“Never argue with a man who buys ink by the barrel.”
The above quote stems from the 18th century, and it’s about the questionable logic of getting into a shouting match with someone who owns a very large soapbox (in those days, a printing press; in modern times, a digital media outlet). So, without further ado, let’s roll out the barrel and have a barrel of fun, shall we?
A few days back, we published an article on the news going around industry forums about the theft of the BetUS database by former employees who used said database as a springboard to launch a new site called Northbet.com. They cleverly intended to keep this project ‘low profile’, but as the forum threads show, this has been as much of a disaster as the rest of their ‘well thought out’ plans. Sure enough, players are receiving unsolicited mailouts and cold calls from Northbet — and ever since we went public with this story, we’ve been receiving unsolicited insults from anonymous posters, which suggests we hit something of a nerve (in media parlance, this means that we are right — but if we are wrong, we are all ears for the evidence so we can post the public mea culpa).
We’d hoped to be able to focus this discussion on the question of the stolen database, but the anonymous posters seem intent on shifting the focus away from Northbet and toward Bodog. This type of “shoot the messenger’s boss’ previous company” tactic is a classic ad hominem attack, which seeks to divert attention away from the issue by going after the character of a person or organization. As for why they’ve chosen Bodog as their weapon of mass distraction, well, we have a theory.
Our original article made note of the fact that BetUS coveted many a Bodog staffer (in the hope that these people might know the location of the secret formula of Bodog magic), but Calvin Ayre and others who worked at Bodog before it was sold to Alwyn Morris are adamant that BetUS never managed to lure away anything but very low-level Bodog employees that had already been let go for performance issues or something similar. BetUS achieved this either by significantly overpaying, or, in some cases, just hiring guys pretty much sight unseen as long as they had that magic Bodog word on their résumé. We suspect that the guys who poached the BetUS database may have been some of these low-hanging fruits. If they were in fact deemed expendable by Bodog, this would go a long way toward explaining (a) their antipathy toward Bodog, and (b) their spectacularly misinformed notions of what goes on behind the walls of the Bodog Compound. (More on this in a moment.)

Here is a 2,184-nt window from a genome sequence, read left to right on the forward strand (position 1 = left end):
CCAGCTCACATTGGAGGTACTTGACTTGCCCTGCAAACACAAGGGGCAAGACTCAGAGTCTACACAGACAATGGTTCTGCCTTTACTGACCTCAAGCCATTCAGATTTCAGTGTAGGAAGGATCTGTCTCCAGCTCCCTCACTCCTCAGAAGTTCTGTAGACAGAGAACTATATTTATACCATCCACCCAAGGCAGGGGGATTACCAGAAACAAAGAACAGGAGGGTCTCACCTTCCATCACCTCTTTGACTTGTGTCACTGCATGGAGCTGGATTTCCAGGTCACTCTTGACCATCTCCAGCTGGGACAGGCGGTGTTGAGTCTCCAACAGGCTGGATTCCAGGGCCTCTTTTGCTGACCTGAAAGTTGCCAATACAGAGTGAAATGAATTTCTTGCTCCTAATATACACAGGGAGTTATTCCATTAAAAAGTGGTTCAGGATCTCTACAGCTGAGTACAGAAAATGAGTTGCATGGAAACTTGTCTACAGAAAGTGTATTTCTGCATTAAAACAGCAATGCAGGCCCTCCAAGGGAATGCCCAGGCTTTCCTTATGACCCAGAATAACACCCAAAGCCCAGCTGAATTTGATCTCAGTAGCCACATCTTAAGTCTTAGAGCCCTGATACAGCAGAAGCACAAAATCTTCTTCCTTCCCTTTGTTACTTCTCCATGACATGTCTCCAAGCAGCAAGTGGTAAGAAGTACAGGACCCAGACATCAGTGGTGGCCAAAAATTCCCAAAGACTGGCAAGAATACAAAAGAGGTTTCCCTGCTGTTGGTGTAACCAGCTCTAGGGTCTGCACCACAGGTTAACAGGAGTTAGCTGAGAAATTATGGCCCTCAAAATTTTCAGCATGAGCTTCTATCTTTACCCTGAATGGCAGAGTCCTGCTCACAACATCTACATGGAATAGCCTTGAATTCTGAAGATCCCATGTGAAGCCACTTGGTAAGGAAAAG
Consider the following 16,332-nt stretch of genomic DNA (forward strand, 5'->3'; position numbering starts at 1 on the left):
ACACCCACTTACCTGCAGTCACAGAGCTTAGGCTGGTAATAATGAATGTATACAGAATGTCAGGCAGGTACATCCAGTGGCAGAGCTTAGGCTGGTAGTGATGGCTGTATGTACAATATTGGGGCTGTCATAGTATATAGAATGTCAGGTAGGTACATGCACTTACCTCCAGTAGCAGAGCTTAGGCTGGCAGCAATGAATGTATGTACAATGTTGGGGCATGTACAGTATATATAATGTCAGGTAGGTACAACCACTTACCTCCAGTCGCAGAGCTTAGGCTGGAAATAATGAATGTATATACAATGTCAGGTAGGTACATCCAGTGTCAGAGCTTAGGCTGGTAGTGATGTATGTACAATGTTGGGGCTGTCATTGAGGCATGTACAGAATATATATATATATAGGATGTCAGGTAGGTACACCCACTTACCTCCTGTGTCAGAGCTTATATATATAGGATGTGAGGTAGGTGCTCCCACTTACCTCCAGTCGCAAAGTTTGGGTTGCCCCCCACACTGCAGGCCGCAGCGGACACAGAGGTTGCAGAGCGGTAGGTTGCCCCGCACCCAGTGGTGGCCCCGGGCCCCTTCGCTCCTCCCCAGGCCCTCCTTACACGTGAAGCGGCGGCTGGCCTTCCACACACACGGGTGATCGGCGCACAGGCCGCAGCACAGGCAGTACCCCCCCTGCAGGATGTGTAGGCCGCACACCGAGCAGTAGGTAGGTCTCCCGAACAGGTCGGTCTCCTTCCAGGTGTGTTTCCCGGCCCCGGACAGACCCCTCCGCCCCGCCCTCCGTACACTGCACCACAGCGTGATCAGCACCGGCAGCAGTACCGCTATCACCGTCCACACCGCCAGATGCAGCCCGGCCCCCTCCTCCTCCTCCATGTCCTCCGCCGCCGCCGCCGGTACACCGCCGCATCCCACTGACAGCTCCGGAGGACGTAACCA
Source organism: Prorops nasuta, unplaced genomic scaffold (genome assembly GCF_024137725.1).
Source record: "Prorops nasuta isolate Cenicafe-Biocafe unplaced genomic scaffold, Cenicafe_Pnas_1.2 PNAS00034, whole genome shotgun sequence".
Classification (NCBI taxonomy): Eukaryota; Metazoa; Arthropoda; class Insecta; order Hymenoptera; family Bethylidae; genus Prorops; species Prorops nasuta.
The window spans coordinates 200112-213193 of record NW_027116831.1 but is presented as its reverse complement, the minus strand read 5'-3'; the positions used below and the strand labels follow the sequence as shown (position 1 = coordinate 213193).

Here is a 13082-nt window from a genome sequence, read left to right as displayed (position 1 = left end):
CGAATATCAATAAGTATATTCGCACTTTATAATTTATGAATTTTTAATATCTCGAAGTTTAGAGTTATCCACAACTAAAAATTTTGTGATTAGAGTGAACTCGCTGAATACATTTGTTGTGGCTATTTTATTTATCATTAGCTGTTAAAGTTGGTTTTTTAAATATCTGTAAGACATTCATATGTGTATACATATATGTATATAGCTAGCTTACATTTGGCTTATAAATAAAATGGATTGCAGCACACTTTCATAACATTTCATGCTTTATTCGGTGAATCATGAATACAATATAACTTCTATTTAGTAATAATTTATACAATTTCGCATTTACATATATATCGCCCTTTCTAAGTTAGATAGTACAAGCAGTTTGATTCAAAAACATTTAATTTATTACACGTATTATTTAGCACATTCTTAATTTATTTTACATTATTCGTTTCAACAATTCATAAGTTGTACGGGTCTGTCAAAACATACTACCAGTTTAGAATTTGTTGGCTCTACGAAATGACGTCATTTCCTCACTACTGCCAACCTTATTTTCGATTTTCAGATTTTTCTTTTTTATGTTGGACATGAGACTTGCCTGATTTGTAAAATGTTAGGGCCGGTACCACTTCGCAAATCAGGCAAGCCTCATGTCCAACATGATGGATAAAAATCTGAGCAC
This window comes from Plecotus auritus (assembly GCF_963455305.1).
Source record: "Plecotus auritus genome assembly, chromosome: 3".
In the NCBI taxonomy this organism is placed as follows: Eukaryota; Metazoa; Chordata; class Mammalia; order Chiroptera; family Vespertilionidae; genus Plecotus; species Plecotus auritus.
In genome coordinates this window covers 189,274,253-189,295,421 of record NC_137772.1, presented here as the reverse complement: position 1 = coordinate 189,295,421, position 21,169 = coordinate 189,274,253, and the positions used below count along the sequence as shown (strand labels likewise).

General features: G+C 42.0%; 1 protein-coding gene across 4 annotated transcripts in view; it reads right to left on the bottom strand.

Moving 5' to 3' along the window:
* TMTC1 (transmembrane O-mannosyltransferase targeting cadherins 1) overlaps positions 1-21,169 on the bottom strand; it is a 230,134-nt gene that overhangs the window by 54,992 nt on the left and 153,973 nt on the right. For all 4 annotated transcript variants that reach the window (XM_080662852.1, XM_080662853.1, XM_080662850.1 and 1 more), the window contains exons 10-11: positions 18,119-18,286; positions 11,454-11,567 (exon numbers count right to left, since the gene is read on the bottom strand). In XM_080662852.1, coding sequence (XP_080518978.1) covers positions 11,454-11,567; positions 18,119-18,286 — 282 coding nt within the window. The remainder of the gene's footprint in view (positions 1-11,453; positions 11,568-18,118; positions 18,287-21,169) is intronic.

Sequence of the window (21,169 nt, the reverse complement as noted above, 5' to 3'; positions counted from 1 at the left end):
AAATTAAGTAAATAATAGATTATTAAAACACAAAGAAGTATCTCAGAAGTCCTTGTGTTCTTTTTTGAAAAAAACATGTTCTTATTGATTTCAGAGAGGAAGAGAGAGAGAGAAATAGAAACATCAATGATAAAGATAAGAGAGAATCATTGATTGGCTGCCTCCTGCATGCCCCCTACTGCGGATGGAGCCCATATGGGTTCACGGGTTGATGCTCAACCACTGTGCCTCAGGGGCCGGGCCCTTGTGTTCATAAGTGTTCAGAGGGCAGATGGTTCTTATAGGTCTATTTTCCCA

Clearly, these junior staff would never have had access to the halls of power in the Bodog organization, and just as clearly, they are not qualified to understand the complex issues required to be a global powerhouse in this industry we all love. However, the real irony in this (if this theory bears itself to be true) is that in their rush to pay any price for the Bodog magic formula, BetUS have landed themselves in a very very embarrassing and painful situation. I was the writer that first broke this story here on CalvinAyre.com, and now that I see the reaction it has provoked, I intend to cover this to the fullest extent possible. Anyone who has any information on this story — including the name of the Bodog castaway that has become so upset now that his pilfering ways have been exposed — should send it to me by clicking on the Submit Breaking News button located to the right of this article.
Oh, yeah… about the Bodog Compound… For the record, the Compound is certainly spacious, but to believe (as one anonymous poster claims) that it’s large enough to “run all of [Bodog’s] wagering, linemaking and ecommerce” is downright preposterous. Still, the possibility that Northbet is conducting operations out of a washroom stall down at the Del Rey might explain their comical sense of scale. Oh, and keep an eye on your Del Rey ‘secretaries’, guys… We know for a fact that some of them work for other sportsbooks in CR. Hell, they ‘work’ for pretty much everyone in Costa Rica.